Buddha and Einstein Walk Into a Bar presents the revolutionary idea that sensing how long we can live is a latent capacity in us, currently unknown, just like the introduction of fire, the invention of flying, and the discovery of radio waves were before we "discovered" them. Understand how the knowledge of transcendence, consciousness, and self-healing are integral to your well-being.
You could drive a car without a fuel gauge, but knowing how much gas you have clearly gives you more control of your vehicle. Using the latest breakthroughs in cosmology, neuroplasticity, superstring theory, and epigenetics, Buddha and Einstein Walk Into a Bar helps you to master your entire system of mind, body, and energy and provides practical tools to help you live your longest and healthiest life.
You will learn Lifespan Seminar's multiple-award-winning tools of:
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About the Author
Guy Joseph Ale was the founding president of Lifespan Seminar and vice president of Asia Pacific Association of Psychology. Ale was an internationally renowned pioneer in the field of human lifespan. Since 1992, his primary research had been the scientific, spiritual, behavioral, and evolutionary aspects of the awareness that we can sense how long we can live and the practical applications of this insight in daily circumstances. Ale received the Eminent in Psychological Science Award at the International Conference on Psychology 2011 "in recognition of invaluable contributions in the field of human lifespan." Ale lectured and conducted workshops in the United States, Europe, and Asia. He passed away in 2018. For more information, visit https://guy-ale-buddha-and-einstein.com/.
Read an Excerpt
Buddha and Einstein walk into a bar. They meet inside with Alexander the Great, Darwin, Lincoln, and Nelson Mandela. It's their monthly meeting. In each of these meetings one person suggests a topic of discussion. Everyone orders drinks, and because it's Einstein's turn to introduce a topic, he says, "There's this gentleman in Los Angeles, California, named Guy Joseph Ale, who has been researching since 1992 the proposition that we humans have a latent capacity to sense how long we can live. I would like him today to explain his findings." The others nod in agreement and Einstein says, "Guy, the floor is yours."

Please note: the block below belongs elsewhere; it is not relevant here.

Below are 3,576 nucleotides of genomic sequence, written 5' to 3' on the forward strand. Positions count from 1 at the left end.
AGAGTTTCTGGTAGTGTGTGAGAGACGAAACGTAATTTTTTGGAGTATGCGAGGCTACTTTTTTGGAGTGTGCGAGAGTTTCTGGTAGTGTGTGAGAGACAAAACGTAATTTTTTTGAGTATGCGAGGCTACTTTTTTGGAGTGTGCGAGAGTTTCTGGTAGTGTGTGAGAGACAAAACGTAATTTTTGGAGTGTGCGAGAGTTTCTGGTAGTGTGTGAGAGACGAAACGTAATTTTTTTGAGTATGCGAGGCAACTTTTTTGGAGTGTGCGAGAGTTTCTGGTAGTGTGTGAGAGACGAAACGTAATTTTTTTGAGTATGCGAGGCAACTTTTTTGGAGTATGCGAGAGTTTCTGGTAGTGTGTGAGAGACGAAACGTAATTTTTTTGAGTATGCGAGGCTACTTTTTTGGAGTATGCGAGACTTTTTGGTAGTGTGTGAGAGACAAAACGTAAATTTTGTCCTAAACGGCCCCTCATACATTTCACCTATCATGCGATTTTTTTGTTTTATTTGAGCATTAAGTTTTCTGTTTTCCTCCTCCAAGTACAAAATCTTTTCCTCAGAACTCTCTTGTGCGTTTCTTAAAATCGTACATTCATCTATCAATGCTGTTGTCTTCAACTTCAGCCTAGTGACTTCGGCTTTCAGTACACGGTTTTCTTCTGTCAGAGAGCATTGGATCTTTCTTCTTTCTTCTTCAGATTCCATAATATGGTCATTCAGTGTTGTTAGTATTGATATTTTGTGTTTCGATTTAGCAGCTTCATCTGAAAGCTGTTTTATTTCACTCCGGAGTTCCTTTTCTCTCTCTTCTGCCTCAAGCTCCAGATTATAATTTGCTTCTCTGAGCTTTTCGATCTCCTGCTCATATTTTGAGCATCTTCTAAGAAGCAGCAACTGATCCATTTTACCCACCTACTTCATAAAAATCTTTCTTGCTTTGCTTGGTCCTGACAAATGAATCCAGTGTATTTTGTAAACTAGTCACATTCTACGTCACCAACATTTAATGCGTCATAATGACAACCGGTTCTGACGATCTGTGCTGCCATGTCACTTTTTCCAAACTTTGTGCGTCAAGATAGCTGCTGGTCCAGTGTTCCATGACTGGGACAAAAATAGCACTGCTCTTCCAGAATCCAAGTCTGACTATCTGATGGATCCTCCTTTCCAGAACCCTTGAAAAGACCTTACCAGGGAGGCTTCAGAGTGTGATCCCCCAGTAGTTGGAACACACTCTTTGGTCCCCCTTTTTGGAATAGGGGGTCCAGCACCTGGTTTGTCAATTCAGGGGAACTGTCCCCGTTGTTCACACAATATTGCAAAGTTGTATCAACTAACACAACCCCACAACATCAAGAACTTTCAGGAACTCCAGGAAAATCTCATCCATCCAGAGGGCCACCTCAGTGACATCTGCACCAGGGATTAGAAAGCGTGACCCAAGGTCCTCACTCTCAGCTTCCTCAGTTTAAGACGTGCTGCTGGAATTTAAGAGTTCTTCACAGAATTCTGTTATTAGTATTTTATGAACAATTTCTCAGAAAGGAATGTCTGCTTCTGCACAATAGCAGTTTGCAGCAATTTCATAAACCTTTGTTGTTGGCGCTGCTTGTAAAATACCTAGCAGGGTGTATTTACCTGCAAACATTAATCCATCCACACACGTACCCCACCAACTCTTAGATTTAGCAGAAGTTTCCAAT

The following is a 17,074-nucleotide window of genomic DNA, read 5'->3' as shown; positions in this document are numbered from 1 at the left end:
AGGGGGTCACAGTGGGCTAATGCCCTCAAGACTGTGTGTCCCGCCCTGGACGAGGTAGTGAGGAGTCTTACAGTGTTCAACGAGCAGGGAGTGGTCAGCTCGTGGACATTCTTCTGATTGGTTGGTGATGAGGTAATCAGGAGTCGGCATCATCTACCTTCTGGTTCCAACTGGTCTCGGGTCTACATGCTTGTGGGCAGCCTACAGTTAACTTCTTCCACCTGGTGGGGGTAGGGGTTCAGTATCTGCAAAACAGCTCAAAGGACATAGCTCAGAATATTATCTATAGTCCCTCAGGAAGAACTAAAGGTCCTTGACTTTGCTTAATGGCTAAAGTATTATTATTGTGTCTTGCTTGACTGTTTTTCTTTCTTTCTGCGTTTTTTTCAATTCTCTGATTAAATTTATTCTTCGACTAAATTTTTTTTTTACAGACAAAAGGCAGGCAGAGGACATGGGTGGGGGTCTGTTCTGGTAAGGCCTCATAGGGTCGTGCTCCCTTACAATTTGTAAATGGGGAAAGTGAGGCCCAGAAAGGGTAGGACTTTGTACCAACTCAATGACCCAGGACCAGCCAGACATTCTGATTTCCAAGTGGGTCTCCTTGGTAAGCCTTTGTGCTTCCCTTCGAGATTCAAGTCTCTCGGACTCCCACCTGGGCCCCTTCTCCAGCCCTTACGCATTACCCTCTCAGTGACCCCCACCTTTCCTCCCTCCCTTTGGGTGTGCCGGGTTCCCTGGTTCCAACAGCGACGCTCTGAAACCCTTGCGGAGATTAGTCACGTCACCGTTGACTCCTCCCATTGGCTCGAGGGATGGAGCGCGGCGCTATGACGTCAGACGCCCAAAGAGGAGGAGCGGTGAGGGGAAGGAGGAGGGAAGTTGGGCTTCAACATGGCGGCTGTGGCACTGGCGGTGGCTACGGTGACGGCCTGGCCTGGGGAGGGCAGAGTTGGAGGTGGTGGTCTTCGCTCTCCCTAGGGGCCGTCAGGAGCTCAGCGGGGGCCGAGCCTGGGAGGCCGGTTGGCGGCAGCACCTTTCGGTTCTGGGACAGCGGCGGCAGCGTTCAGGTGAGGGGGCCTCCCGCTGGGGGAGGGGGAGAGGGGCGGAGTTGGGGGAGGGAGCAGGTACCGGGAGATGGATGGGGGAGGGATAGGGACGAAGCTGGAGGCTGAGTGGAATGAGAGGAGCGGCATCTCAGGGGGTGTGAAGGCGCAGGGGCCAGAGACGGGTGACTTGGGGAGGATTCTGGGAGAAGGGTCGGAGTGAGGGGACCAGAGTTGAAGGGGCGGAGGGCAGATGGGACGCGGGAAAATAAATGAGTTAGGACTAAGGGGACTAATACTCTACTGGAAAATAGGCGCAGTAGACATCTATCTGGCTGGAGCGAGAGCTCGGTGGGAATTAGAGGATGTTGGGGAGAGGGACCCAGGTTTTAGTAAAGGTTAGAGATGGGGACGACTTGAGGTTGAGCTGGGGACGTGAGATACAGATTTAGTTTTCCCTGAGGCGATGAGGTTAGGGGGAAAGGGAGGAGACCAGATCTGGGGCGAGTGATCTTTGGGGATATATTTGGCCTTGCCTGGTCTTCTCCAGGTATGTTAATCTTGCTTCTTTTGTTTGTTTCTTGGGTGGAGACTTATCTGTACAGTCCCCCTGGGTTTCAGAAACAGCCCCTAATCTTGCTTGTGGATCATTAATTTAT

Thank you, Albert. Gentlemen. This book would not exist if I hadn't almost died from a lower back emergency in 2007. I explain this in detail later in the book, but for now I'll just say that being that close to death prompted me to ask myself: What is the biggest understanding I have at this point about myself and life? The clear answer that came back was that I'd known since 1992 how long I could live. I've devoted my life since then to researching the scientific, spiritual, behavioral, and evolutionary aspects of this awareness and its myriad implications in everyday life.
The simplest analogy of knowing how long you can live is having a fuel gauge in your vehicle of flesh, blood, and bones. You can go through life without knowing how much energy is in your tank, just like early vehicles could drive without fuel gauges. However, developing fuel gauges in later models clearly gave drivers better control of their cars.
I realize, gentlemen, that you all represent different parts of my own psyche, the dominant instincts driving me through life. Each one of you gave me guidance along the way. The phrases you communicated would vary slightly at different times, but each of you transmitted a clear message according to what your characters and work exemplify.
Buddha spoke of self-knowledge: Understand yourself and trust yourself.
Alexander communicated: You live only this once; you can.
Darwin stressed an intellectual grasp of this awareness, first to understand it on my own, and then to explain it to others.
Lincoln had a singular repeating instruction: How does it benefit others?
Einstein focused on imagination: Anything that is based in reason and facts is possible.
Mandela stressed pragmatism and responsibility, for what this awareness means in my own life, and for seeing it through to a broader communication.
How does this guidance happen? In several ways. For example, I would go to bed, even last night, a fifty-eight-year-old boy dreaming, and would ask for support. The nickname acronym for all your names is BADLEM. Sometimes one of you would speak up, and sometimes I'd hear a group voice.
I would say, "Please help me." And BADLEM would respond: "We are helping you. Breathe. Don't rush. We are guiding you."
Or, BADLEM would ask, "Will you accept this job?" I have no choice. I can't not do it.
Or, during my twice-weekly swims, which are great meditation sessions, we would have a conversation. Here are a few versions of these talks: